Rubinger was, however, still in breach, Heritage claims, as instead of working to launch a Far East-specific division, as he was said to be doing, he and Christie’s were actually developing the Christie’s U.S.-based Luxury Accessories branch.
Almost exactly four years after Heritage filed suit against its rival, Christie’s hosted its $5.5 million Hong Kong Hermès auction, just kicked off a similarly Hermès-centric online-only Handbag & Accessories auction, and is preparing for a handbag auction in London. These come on the heels of bi-annual auctions handbag actions in the Far East, Paris, London, and the U.S., which list Matthew Rubinger as the “International Head of Handbags & Accessories” and routinely see Christie’s bringing in millions of dollars.
Meanwhile, the auction houses are locked in a bitter legal war, centering on claims of breach of contract and trade secret misappropriation, and in connection with which Heritage cites more than $60 million in damages.
As recently as this February, Judge Andrea Masley of the New York State Supreme Court served Heritage with a partial loss in holding that Rubinger’s cohorts and fellow defendants Koffsky and Donovan did not breach their respective fiduciary duties and duties of loyalty to Heritage when they jumped ship from Heritage to Christie’s. She also tossed out Heritage’s claim that Rubinger violated his non-solicitation clause when he convinced Koffsky and Donovan to join Christie’s with him since they all resigned on the same day in May 2014 and Rubinger’s clause only prevented him from recruiting Heritage employees after his departure.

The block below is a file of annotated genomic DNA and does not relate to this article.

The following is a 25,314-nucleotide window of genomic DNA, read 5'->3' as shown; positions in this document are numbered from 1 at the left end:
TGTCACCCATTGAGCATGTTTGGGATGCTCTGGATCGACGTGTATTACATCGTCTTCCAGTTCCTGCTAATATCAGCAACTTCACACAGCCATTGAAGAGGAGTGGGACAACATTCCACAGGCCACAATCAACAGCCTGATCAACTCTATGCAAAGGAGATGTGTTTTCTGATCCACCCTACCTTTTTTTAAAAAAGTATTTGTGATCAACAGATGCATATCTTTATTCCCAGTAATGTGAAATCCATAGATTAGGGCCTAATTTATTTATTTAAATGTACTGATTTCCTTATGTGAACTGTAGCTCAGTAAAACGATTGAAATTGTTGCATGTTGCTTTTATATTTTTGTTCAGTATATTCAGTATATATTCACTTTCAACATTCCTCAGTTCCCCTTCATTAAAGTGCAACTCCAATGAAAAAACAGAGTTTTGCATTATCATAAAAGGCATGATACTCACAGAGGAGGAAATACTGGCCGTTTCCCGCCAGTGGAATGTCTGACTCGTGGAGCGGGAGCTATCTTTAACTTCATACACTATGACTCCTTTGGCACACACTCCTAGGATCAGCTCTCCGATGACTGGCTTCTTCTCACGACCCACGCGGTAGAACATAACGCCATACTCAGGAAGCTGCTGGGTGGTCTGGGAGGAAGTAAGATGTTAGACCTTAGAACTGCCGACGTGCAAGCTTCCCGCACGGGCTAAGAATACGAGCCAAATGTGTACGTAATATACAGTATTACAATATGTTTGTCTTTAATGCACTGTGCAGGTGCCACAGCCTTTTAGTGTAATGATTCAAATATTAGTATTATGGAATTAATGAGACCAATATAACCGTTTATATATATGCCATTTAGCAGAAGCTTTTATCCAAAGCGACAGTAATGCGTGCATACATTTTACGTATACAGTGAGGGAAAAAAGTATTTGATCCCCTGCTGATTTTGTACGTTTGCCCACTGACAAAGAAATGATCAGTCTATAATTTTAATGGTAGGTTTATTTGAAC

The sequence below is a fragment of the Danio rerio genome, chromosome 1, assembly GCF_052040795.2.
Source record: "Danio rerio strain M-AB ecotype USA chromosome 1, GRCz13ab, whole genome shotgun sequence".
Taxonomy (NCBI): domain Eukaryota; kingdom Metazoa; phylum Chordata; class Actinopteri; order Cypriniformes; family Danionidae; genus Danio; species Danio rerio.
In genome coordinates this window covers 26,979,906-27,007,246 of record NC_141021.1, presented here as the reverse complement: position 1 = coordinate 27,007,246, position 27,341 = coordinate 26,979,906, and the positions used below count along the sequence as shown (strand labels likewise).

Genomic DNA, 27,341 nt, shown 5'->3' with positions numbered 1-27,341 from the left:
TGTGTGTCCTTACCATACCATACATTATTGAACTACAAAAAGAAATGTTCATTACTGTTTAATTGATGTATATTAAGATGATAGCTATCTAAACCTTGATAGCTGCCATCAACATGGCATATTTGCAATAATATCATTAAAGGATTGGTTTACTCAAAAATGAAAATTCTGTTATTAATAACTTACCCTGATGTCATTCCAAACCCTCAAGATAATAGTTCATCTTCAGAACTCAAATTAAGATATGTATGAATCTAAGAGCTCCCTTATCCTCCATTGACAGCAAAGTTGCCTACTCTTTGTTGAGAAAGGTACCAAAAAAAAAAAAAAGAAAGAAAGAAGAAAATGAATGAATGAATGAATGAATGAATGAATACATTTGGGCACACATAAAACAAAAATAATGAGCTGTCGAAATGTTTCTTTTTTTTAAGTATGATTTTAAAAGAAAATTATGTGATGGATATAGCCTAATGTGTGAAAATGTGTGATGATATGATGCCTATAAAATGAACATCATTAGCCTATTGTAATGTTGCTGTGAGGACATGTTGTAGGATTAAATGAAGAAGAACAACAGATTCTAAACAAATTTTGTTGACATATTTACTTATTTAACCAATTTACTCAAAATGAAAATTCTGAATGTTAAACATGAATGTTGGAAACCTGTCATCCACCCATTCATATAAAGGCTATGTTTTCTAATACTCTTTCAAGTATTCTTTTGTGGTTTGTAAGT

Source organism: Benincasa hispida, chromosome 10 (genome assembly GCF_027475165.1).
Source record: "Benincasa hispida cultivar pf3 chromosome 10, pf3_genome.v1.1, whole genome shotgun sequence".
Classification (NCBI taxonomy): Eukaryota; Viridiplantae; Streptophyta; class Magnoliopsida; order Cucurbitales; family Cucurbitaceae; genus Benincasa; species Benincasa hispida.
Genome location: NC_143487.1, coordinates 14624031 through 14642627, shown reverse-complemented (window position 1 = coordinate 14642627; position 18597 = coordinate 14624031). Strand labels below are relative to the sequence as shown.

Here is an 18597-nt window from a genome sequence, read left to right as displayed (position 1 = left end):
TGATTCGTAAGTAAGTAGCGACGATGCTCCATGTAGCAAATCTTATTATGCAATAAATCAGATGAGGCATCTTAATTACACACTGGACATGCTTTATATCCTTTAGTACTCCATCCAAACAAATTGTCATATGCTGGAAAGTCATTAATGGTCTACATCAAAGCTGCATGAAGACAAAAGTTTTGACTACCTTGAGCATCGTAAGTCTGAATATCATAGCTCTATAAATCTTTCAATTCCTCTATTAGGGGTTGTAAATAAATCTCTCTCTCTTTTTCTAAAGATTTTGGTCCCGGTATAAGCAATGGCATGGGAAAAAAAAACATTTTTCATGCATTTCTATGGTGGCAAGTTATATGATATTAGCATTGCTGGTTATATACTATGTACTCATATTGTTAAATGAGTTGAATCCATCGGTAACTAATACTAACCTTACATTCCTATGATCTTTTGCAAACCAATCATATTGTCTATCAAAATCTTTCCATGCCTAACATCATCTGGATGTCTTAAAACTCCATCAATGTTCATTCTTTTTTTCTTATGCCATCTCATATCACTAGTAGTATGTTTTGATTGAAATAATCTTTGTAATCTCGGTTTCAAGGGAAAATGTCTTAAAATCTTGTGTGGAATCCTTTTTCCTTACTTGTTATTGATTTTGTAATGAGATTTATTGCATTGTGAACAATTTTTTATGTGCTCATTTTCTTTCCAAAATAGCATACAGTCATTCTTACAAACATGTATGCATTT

The February decision was not a total loss for Heritage, though. A number of its claims against Christie’s, Rubinger, Koffsky and Donovan are still on the table to be decided at trial. For instance, Judge Masley held that it will be decided at trial whether Rubinger violated the non-compete clause in his contract with Heritage when he left to join to Christie’s.
Also to be determined: Whether Christie’s – which is owned by Groupe Artémis, the holding company of Gucci and Saint Laurent owner Kering’s chairman François-Henri Pinault – “tortiously interfered” with Rubinger’s contract with Heritage by allegedly recruiting him. And still ... whether Christie’s engaged in unfair competition with Heritage, as a result of Christie’s “wrongfully obtaining Heritage’s confidential information via Rubinger, Koffsky and Donovan," including years of extensive training, important introductions to sources in Asia, as well as other insider information about the auction house’s expansion and branding plans.
The parties’ trial is slated to begin in August. In the meantime, Christie’s has been offering up no small number of exotic skinned Birkin and Kelly bags in its online auctions, along with a very limited Tom Sachs Kelly bag emblazoned with a NASA logo, which joined the lots in its June Handbags & Accessories auction in London.
* The case is Heritage Auctions v. Christie’s, 0651806/2014 (N.Y. Sup).